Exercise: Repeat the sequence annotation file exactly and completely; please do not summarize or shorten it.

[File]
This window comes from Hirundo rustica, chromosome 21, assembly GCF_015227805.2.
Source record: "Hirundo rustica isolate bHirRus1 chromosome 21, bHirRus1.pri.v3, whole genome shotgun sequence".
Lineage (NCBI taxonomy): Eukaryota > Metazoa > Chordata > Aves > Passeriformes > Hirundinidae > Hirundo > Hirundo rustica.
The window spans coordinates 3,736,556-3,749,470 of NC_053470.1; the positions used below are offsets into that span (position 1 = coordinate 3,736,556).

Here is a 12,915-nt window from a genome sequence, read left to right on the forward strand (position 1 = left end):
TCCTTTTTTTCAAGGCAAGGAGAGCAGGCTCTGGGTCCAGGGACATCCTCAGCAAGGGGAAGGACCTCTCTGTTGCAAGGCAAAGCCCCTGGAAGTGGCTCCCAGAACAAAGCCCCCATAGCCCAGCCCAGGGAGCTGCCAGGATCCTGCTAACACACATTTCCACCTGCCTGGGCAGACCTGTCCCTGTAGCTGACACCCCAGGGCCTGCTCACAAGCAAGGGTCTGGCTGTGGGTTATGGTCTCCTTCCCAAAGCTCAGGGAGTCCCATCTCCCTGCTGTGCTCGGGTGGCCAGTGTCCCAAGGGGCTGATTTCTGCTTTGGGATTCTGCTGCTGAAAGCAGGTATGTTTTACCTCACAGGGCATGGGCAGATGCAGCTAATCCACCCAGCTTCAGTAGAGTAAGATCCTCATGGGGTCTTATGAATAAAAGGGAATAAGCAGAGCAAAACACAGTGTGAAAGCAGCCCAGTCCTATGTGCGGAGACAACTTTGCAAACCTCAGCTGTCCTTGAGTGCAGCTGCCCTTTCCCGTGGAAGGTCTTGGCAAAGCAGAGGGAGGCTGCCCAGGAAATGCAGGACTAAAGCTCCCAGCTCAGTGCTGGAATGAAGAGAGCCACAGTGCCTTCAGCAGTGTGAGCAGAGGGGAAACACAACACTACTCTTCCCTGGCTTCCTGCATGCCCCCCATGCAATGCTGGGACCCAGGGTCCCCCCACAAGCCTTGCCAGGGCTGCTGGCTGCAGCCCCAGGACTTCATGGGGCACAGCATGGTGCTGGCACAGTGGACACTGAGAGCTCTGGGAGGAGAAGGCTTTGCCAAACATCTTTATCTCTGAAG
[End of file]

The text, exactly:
This window comes from Hirundo rustica, chromosome 21, assembly GCF_015227805.2.
Source record: "Hirundo rustica isolate bHirRus1 chromosome 21, bHirRus1.pri.v3, whole genome shotgun sequence".
Lineage (NCBI taxonomy): Eukaryota > Metazoa > Chordata > Aves > Passeriformes > Hirundinidae > Hirundo > Hirundo rustica.
The window spans coordinates 3,736,556-3,749,470 of NC_053470.1; the positions used below are offsets into that span (position 1 = coordinate 3,736,556).

Here is a 12,915-nt window from a genome sequence, read left to right on the forward strand (position 1 = left end):
TCCTTTTTTTCAAGGCAAGGAGAGCAGGCTCTGGGTCCAGGGACATCCTCAGCAAGGGGAAGGACCTCTCTGTTGCAAGGCAAAGCCCCTGGAAGTGGCTCCCAGAACAAAGCCCCCATAGCCCAGCCCAGGGAGCTGCCAGGATCCTGCTAACACACATTTCCACCTGCCTGGGCAGACCTGTCCCTGTAGCTGACACCCCAGGGCCTGCTCACAAGCAAGGGTCTGGCTGTGGGTTATGGTCTCCTTCCCAAAGCTCAGGGAGTCCCATCTCCCTGCTGTGCTCGGGTGGCCAGTGTCCCAAGGGGCTGATTTCTGCTTTGGGATTCTGCTGCTGAAAGCAGGTATGTTTTACCTCACAGGGCATGGGCAGATGCAGCTAATCCACCCAGCTTCAGTAGAGTAAGATCCTCATGGGGTCTTATGAATAAAAGGGAATAAGCAGAGCAAAACACAGTGTGAAAGCAGCCCAGTCCTATGTGCGGAGACAACTTTGCAAACCTCAGCTGTCCTTGAGTGCAGCTGCCCTTTCCCGTGGAAGGTCTTGGCAAAGCAGAGGGAGGCTGCCCAGGAAATGCAGGACTAAAGCTCCCAGCTCAGTGCTGGAATGAAGAGAGCCACAGTGCCTTCAGCAGTGTGAGCAGAGGGGAAACACAACACTACTCTTCCCTGGCTTCCTGCATGCCCCCCATGCAATGCTGGGACCCAGGGTCCCCCCACAAGCCTTGCCAGGGCTGCTGGCTGCAGCCCCAGGACTTCATGGGGCACAGCATGGTGCTGGCACAGTGGACACTGAGAGCTCTGGGAGGAGAAGGCTTTGCCAAACATCTTTATCTCTGAAG